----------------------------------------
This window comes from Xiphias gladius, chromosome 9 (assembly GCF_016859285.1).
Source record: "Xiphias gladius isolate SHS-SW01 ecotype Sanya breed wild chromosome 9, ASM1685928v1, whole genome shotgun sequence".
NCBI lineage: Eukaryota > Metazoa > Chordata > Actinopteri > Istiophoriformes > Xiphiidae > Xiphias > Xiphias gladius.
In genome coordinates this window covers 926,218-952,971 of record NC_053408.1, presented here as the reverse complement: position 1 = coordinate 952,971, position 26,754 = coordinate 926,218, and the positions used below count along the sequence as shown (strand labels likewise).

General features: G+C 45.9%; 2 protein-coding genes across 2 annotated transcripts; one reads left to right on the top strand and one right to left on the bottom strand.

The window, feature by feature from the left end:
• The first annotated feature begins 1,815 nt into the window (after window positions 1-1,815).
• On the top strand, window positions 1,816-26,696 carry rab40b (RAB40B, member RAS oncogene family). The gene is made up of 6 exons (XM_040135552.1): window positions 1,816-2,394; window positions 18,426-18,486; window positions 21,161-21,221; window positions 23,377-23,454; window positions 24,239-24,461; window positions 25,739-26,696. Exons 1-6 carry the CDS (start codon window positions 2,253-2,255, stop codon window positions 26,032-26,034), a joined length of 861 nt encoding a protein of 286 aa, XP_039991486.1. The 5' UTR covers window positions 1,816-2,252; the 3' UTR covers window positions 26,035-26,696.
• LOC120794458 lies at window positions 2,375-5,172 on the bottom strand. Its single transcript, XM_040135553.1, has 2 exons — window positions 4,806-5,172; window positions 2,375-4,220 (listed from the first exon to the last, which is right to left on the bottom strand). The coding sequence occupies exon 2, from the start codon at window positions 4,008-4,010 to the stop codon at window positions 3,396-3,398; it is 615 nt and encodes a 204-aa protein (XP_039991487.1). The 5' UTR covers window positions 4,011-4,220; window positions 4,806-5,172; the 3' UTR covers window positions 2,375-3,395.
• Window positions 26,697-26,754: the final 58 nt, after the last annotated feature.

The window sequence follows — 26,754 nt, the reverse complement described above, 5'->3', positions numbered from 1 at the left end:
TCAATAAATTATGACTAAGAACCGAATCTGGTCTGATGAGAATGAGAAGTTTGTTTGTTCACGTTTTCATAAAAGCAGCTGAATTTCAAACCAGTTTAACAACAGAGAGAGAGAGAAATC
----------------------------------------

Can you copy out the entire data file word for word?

This window comes from Xiphias gladius, chromosome 9 (assembly GCF_016859285.1).
Source record: "Xiphias gladius isolate SHS-SW01 ecotype Sanya breed wild chromosome 9, ASM1685928v1, whole genome shotgun sequence".
NCBI lineage: Eukaryota > Metazoa > Chordata > Actinopteri > Istiophoriformes > Xiphiidae > Xiphias > Xiphias gladius.
In genome coordinates this window covers 926,218-952,971 of record NC_053408.1, presented here as the reverse complement: position 1 = coordinate 952,971, position 26,754 = coordinate 926,218, and the positions used below count along the sequence as shown (strand labels likewise).

General features: G+C 45.9%; 2 protein-coding genes across 2 annotated transcripts; one reads left to right on the top strand and one right to left on the bottom strand.

The window, feature by feature from the left end:
• The first annotated feature begins 1,815 nt into the window (after window positions 1-1,815).
• On the top strand, window positions 1,816-26,696 carry rab40b (RAB40B, member RAS oncogene family). The gene is made up of 6 exons (XM_040135552.1): window positions 1,816-2,394; window positions 18,426-18,486; window positions 21,161-21,221; window positions 23,377-23,454; window positions 24,239-24,461; window positions 25,739-26,696. Exons 1-6 carry the CDS (start codon window positions 2,253-2,255, stop codon window positions 26,032-26,034), a joined length of 861 nt encoding a protein of 286 aa, XP_039991486.1. The 5' UTR covers window positions 1,816-2,252; the 3' UTR covers window positions 26,035-26,696.
• LOC120794458 lies at window positions 2,375-5,172 on the bottom strand. Its single transcript, XM_040135553.1, has 2 exons — window positions 4,806-5,172; window positions 2,375-4,220 (listed from the first exon to the last, which is right to left on the bottom strand). The coding sequence occupies exon 2, from the start codon at window positions 4,008-4,010 to the stop codon at window positions 3,396-3,398; it is 615 nt and encodes a 204-aa protein (XP_039991487.1). The 5' UTR covers window positions 4,011-4,220; window positions 4,806-5,172; the 3' UTR covers window positions 2,375-3,395.
• Window positions 26,697-26,754: the final 58 nt, after the last annotated feature.

The window sequence follows — 26,754 nt, the reverse complement described above, 5'->3', positions numbered from 1 at the left end:
TCAATAAATTATGACTAAGAACCGAATCTGGTCTGATGAGAATGAGAAGTTTGTTTGTTCACGTTTTCATAAAAGCAGCTGAATTTCAAACCAGTTTAACAACAGAGAGAGAGAGAAATC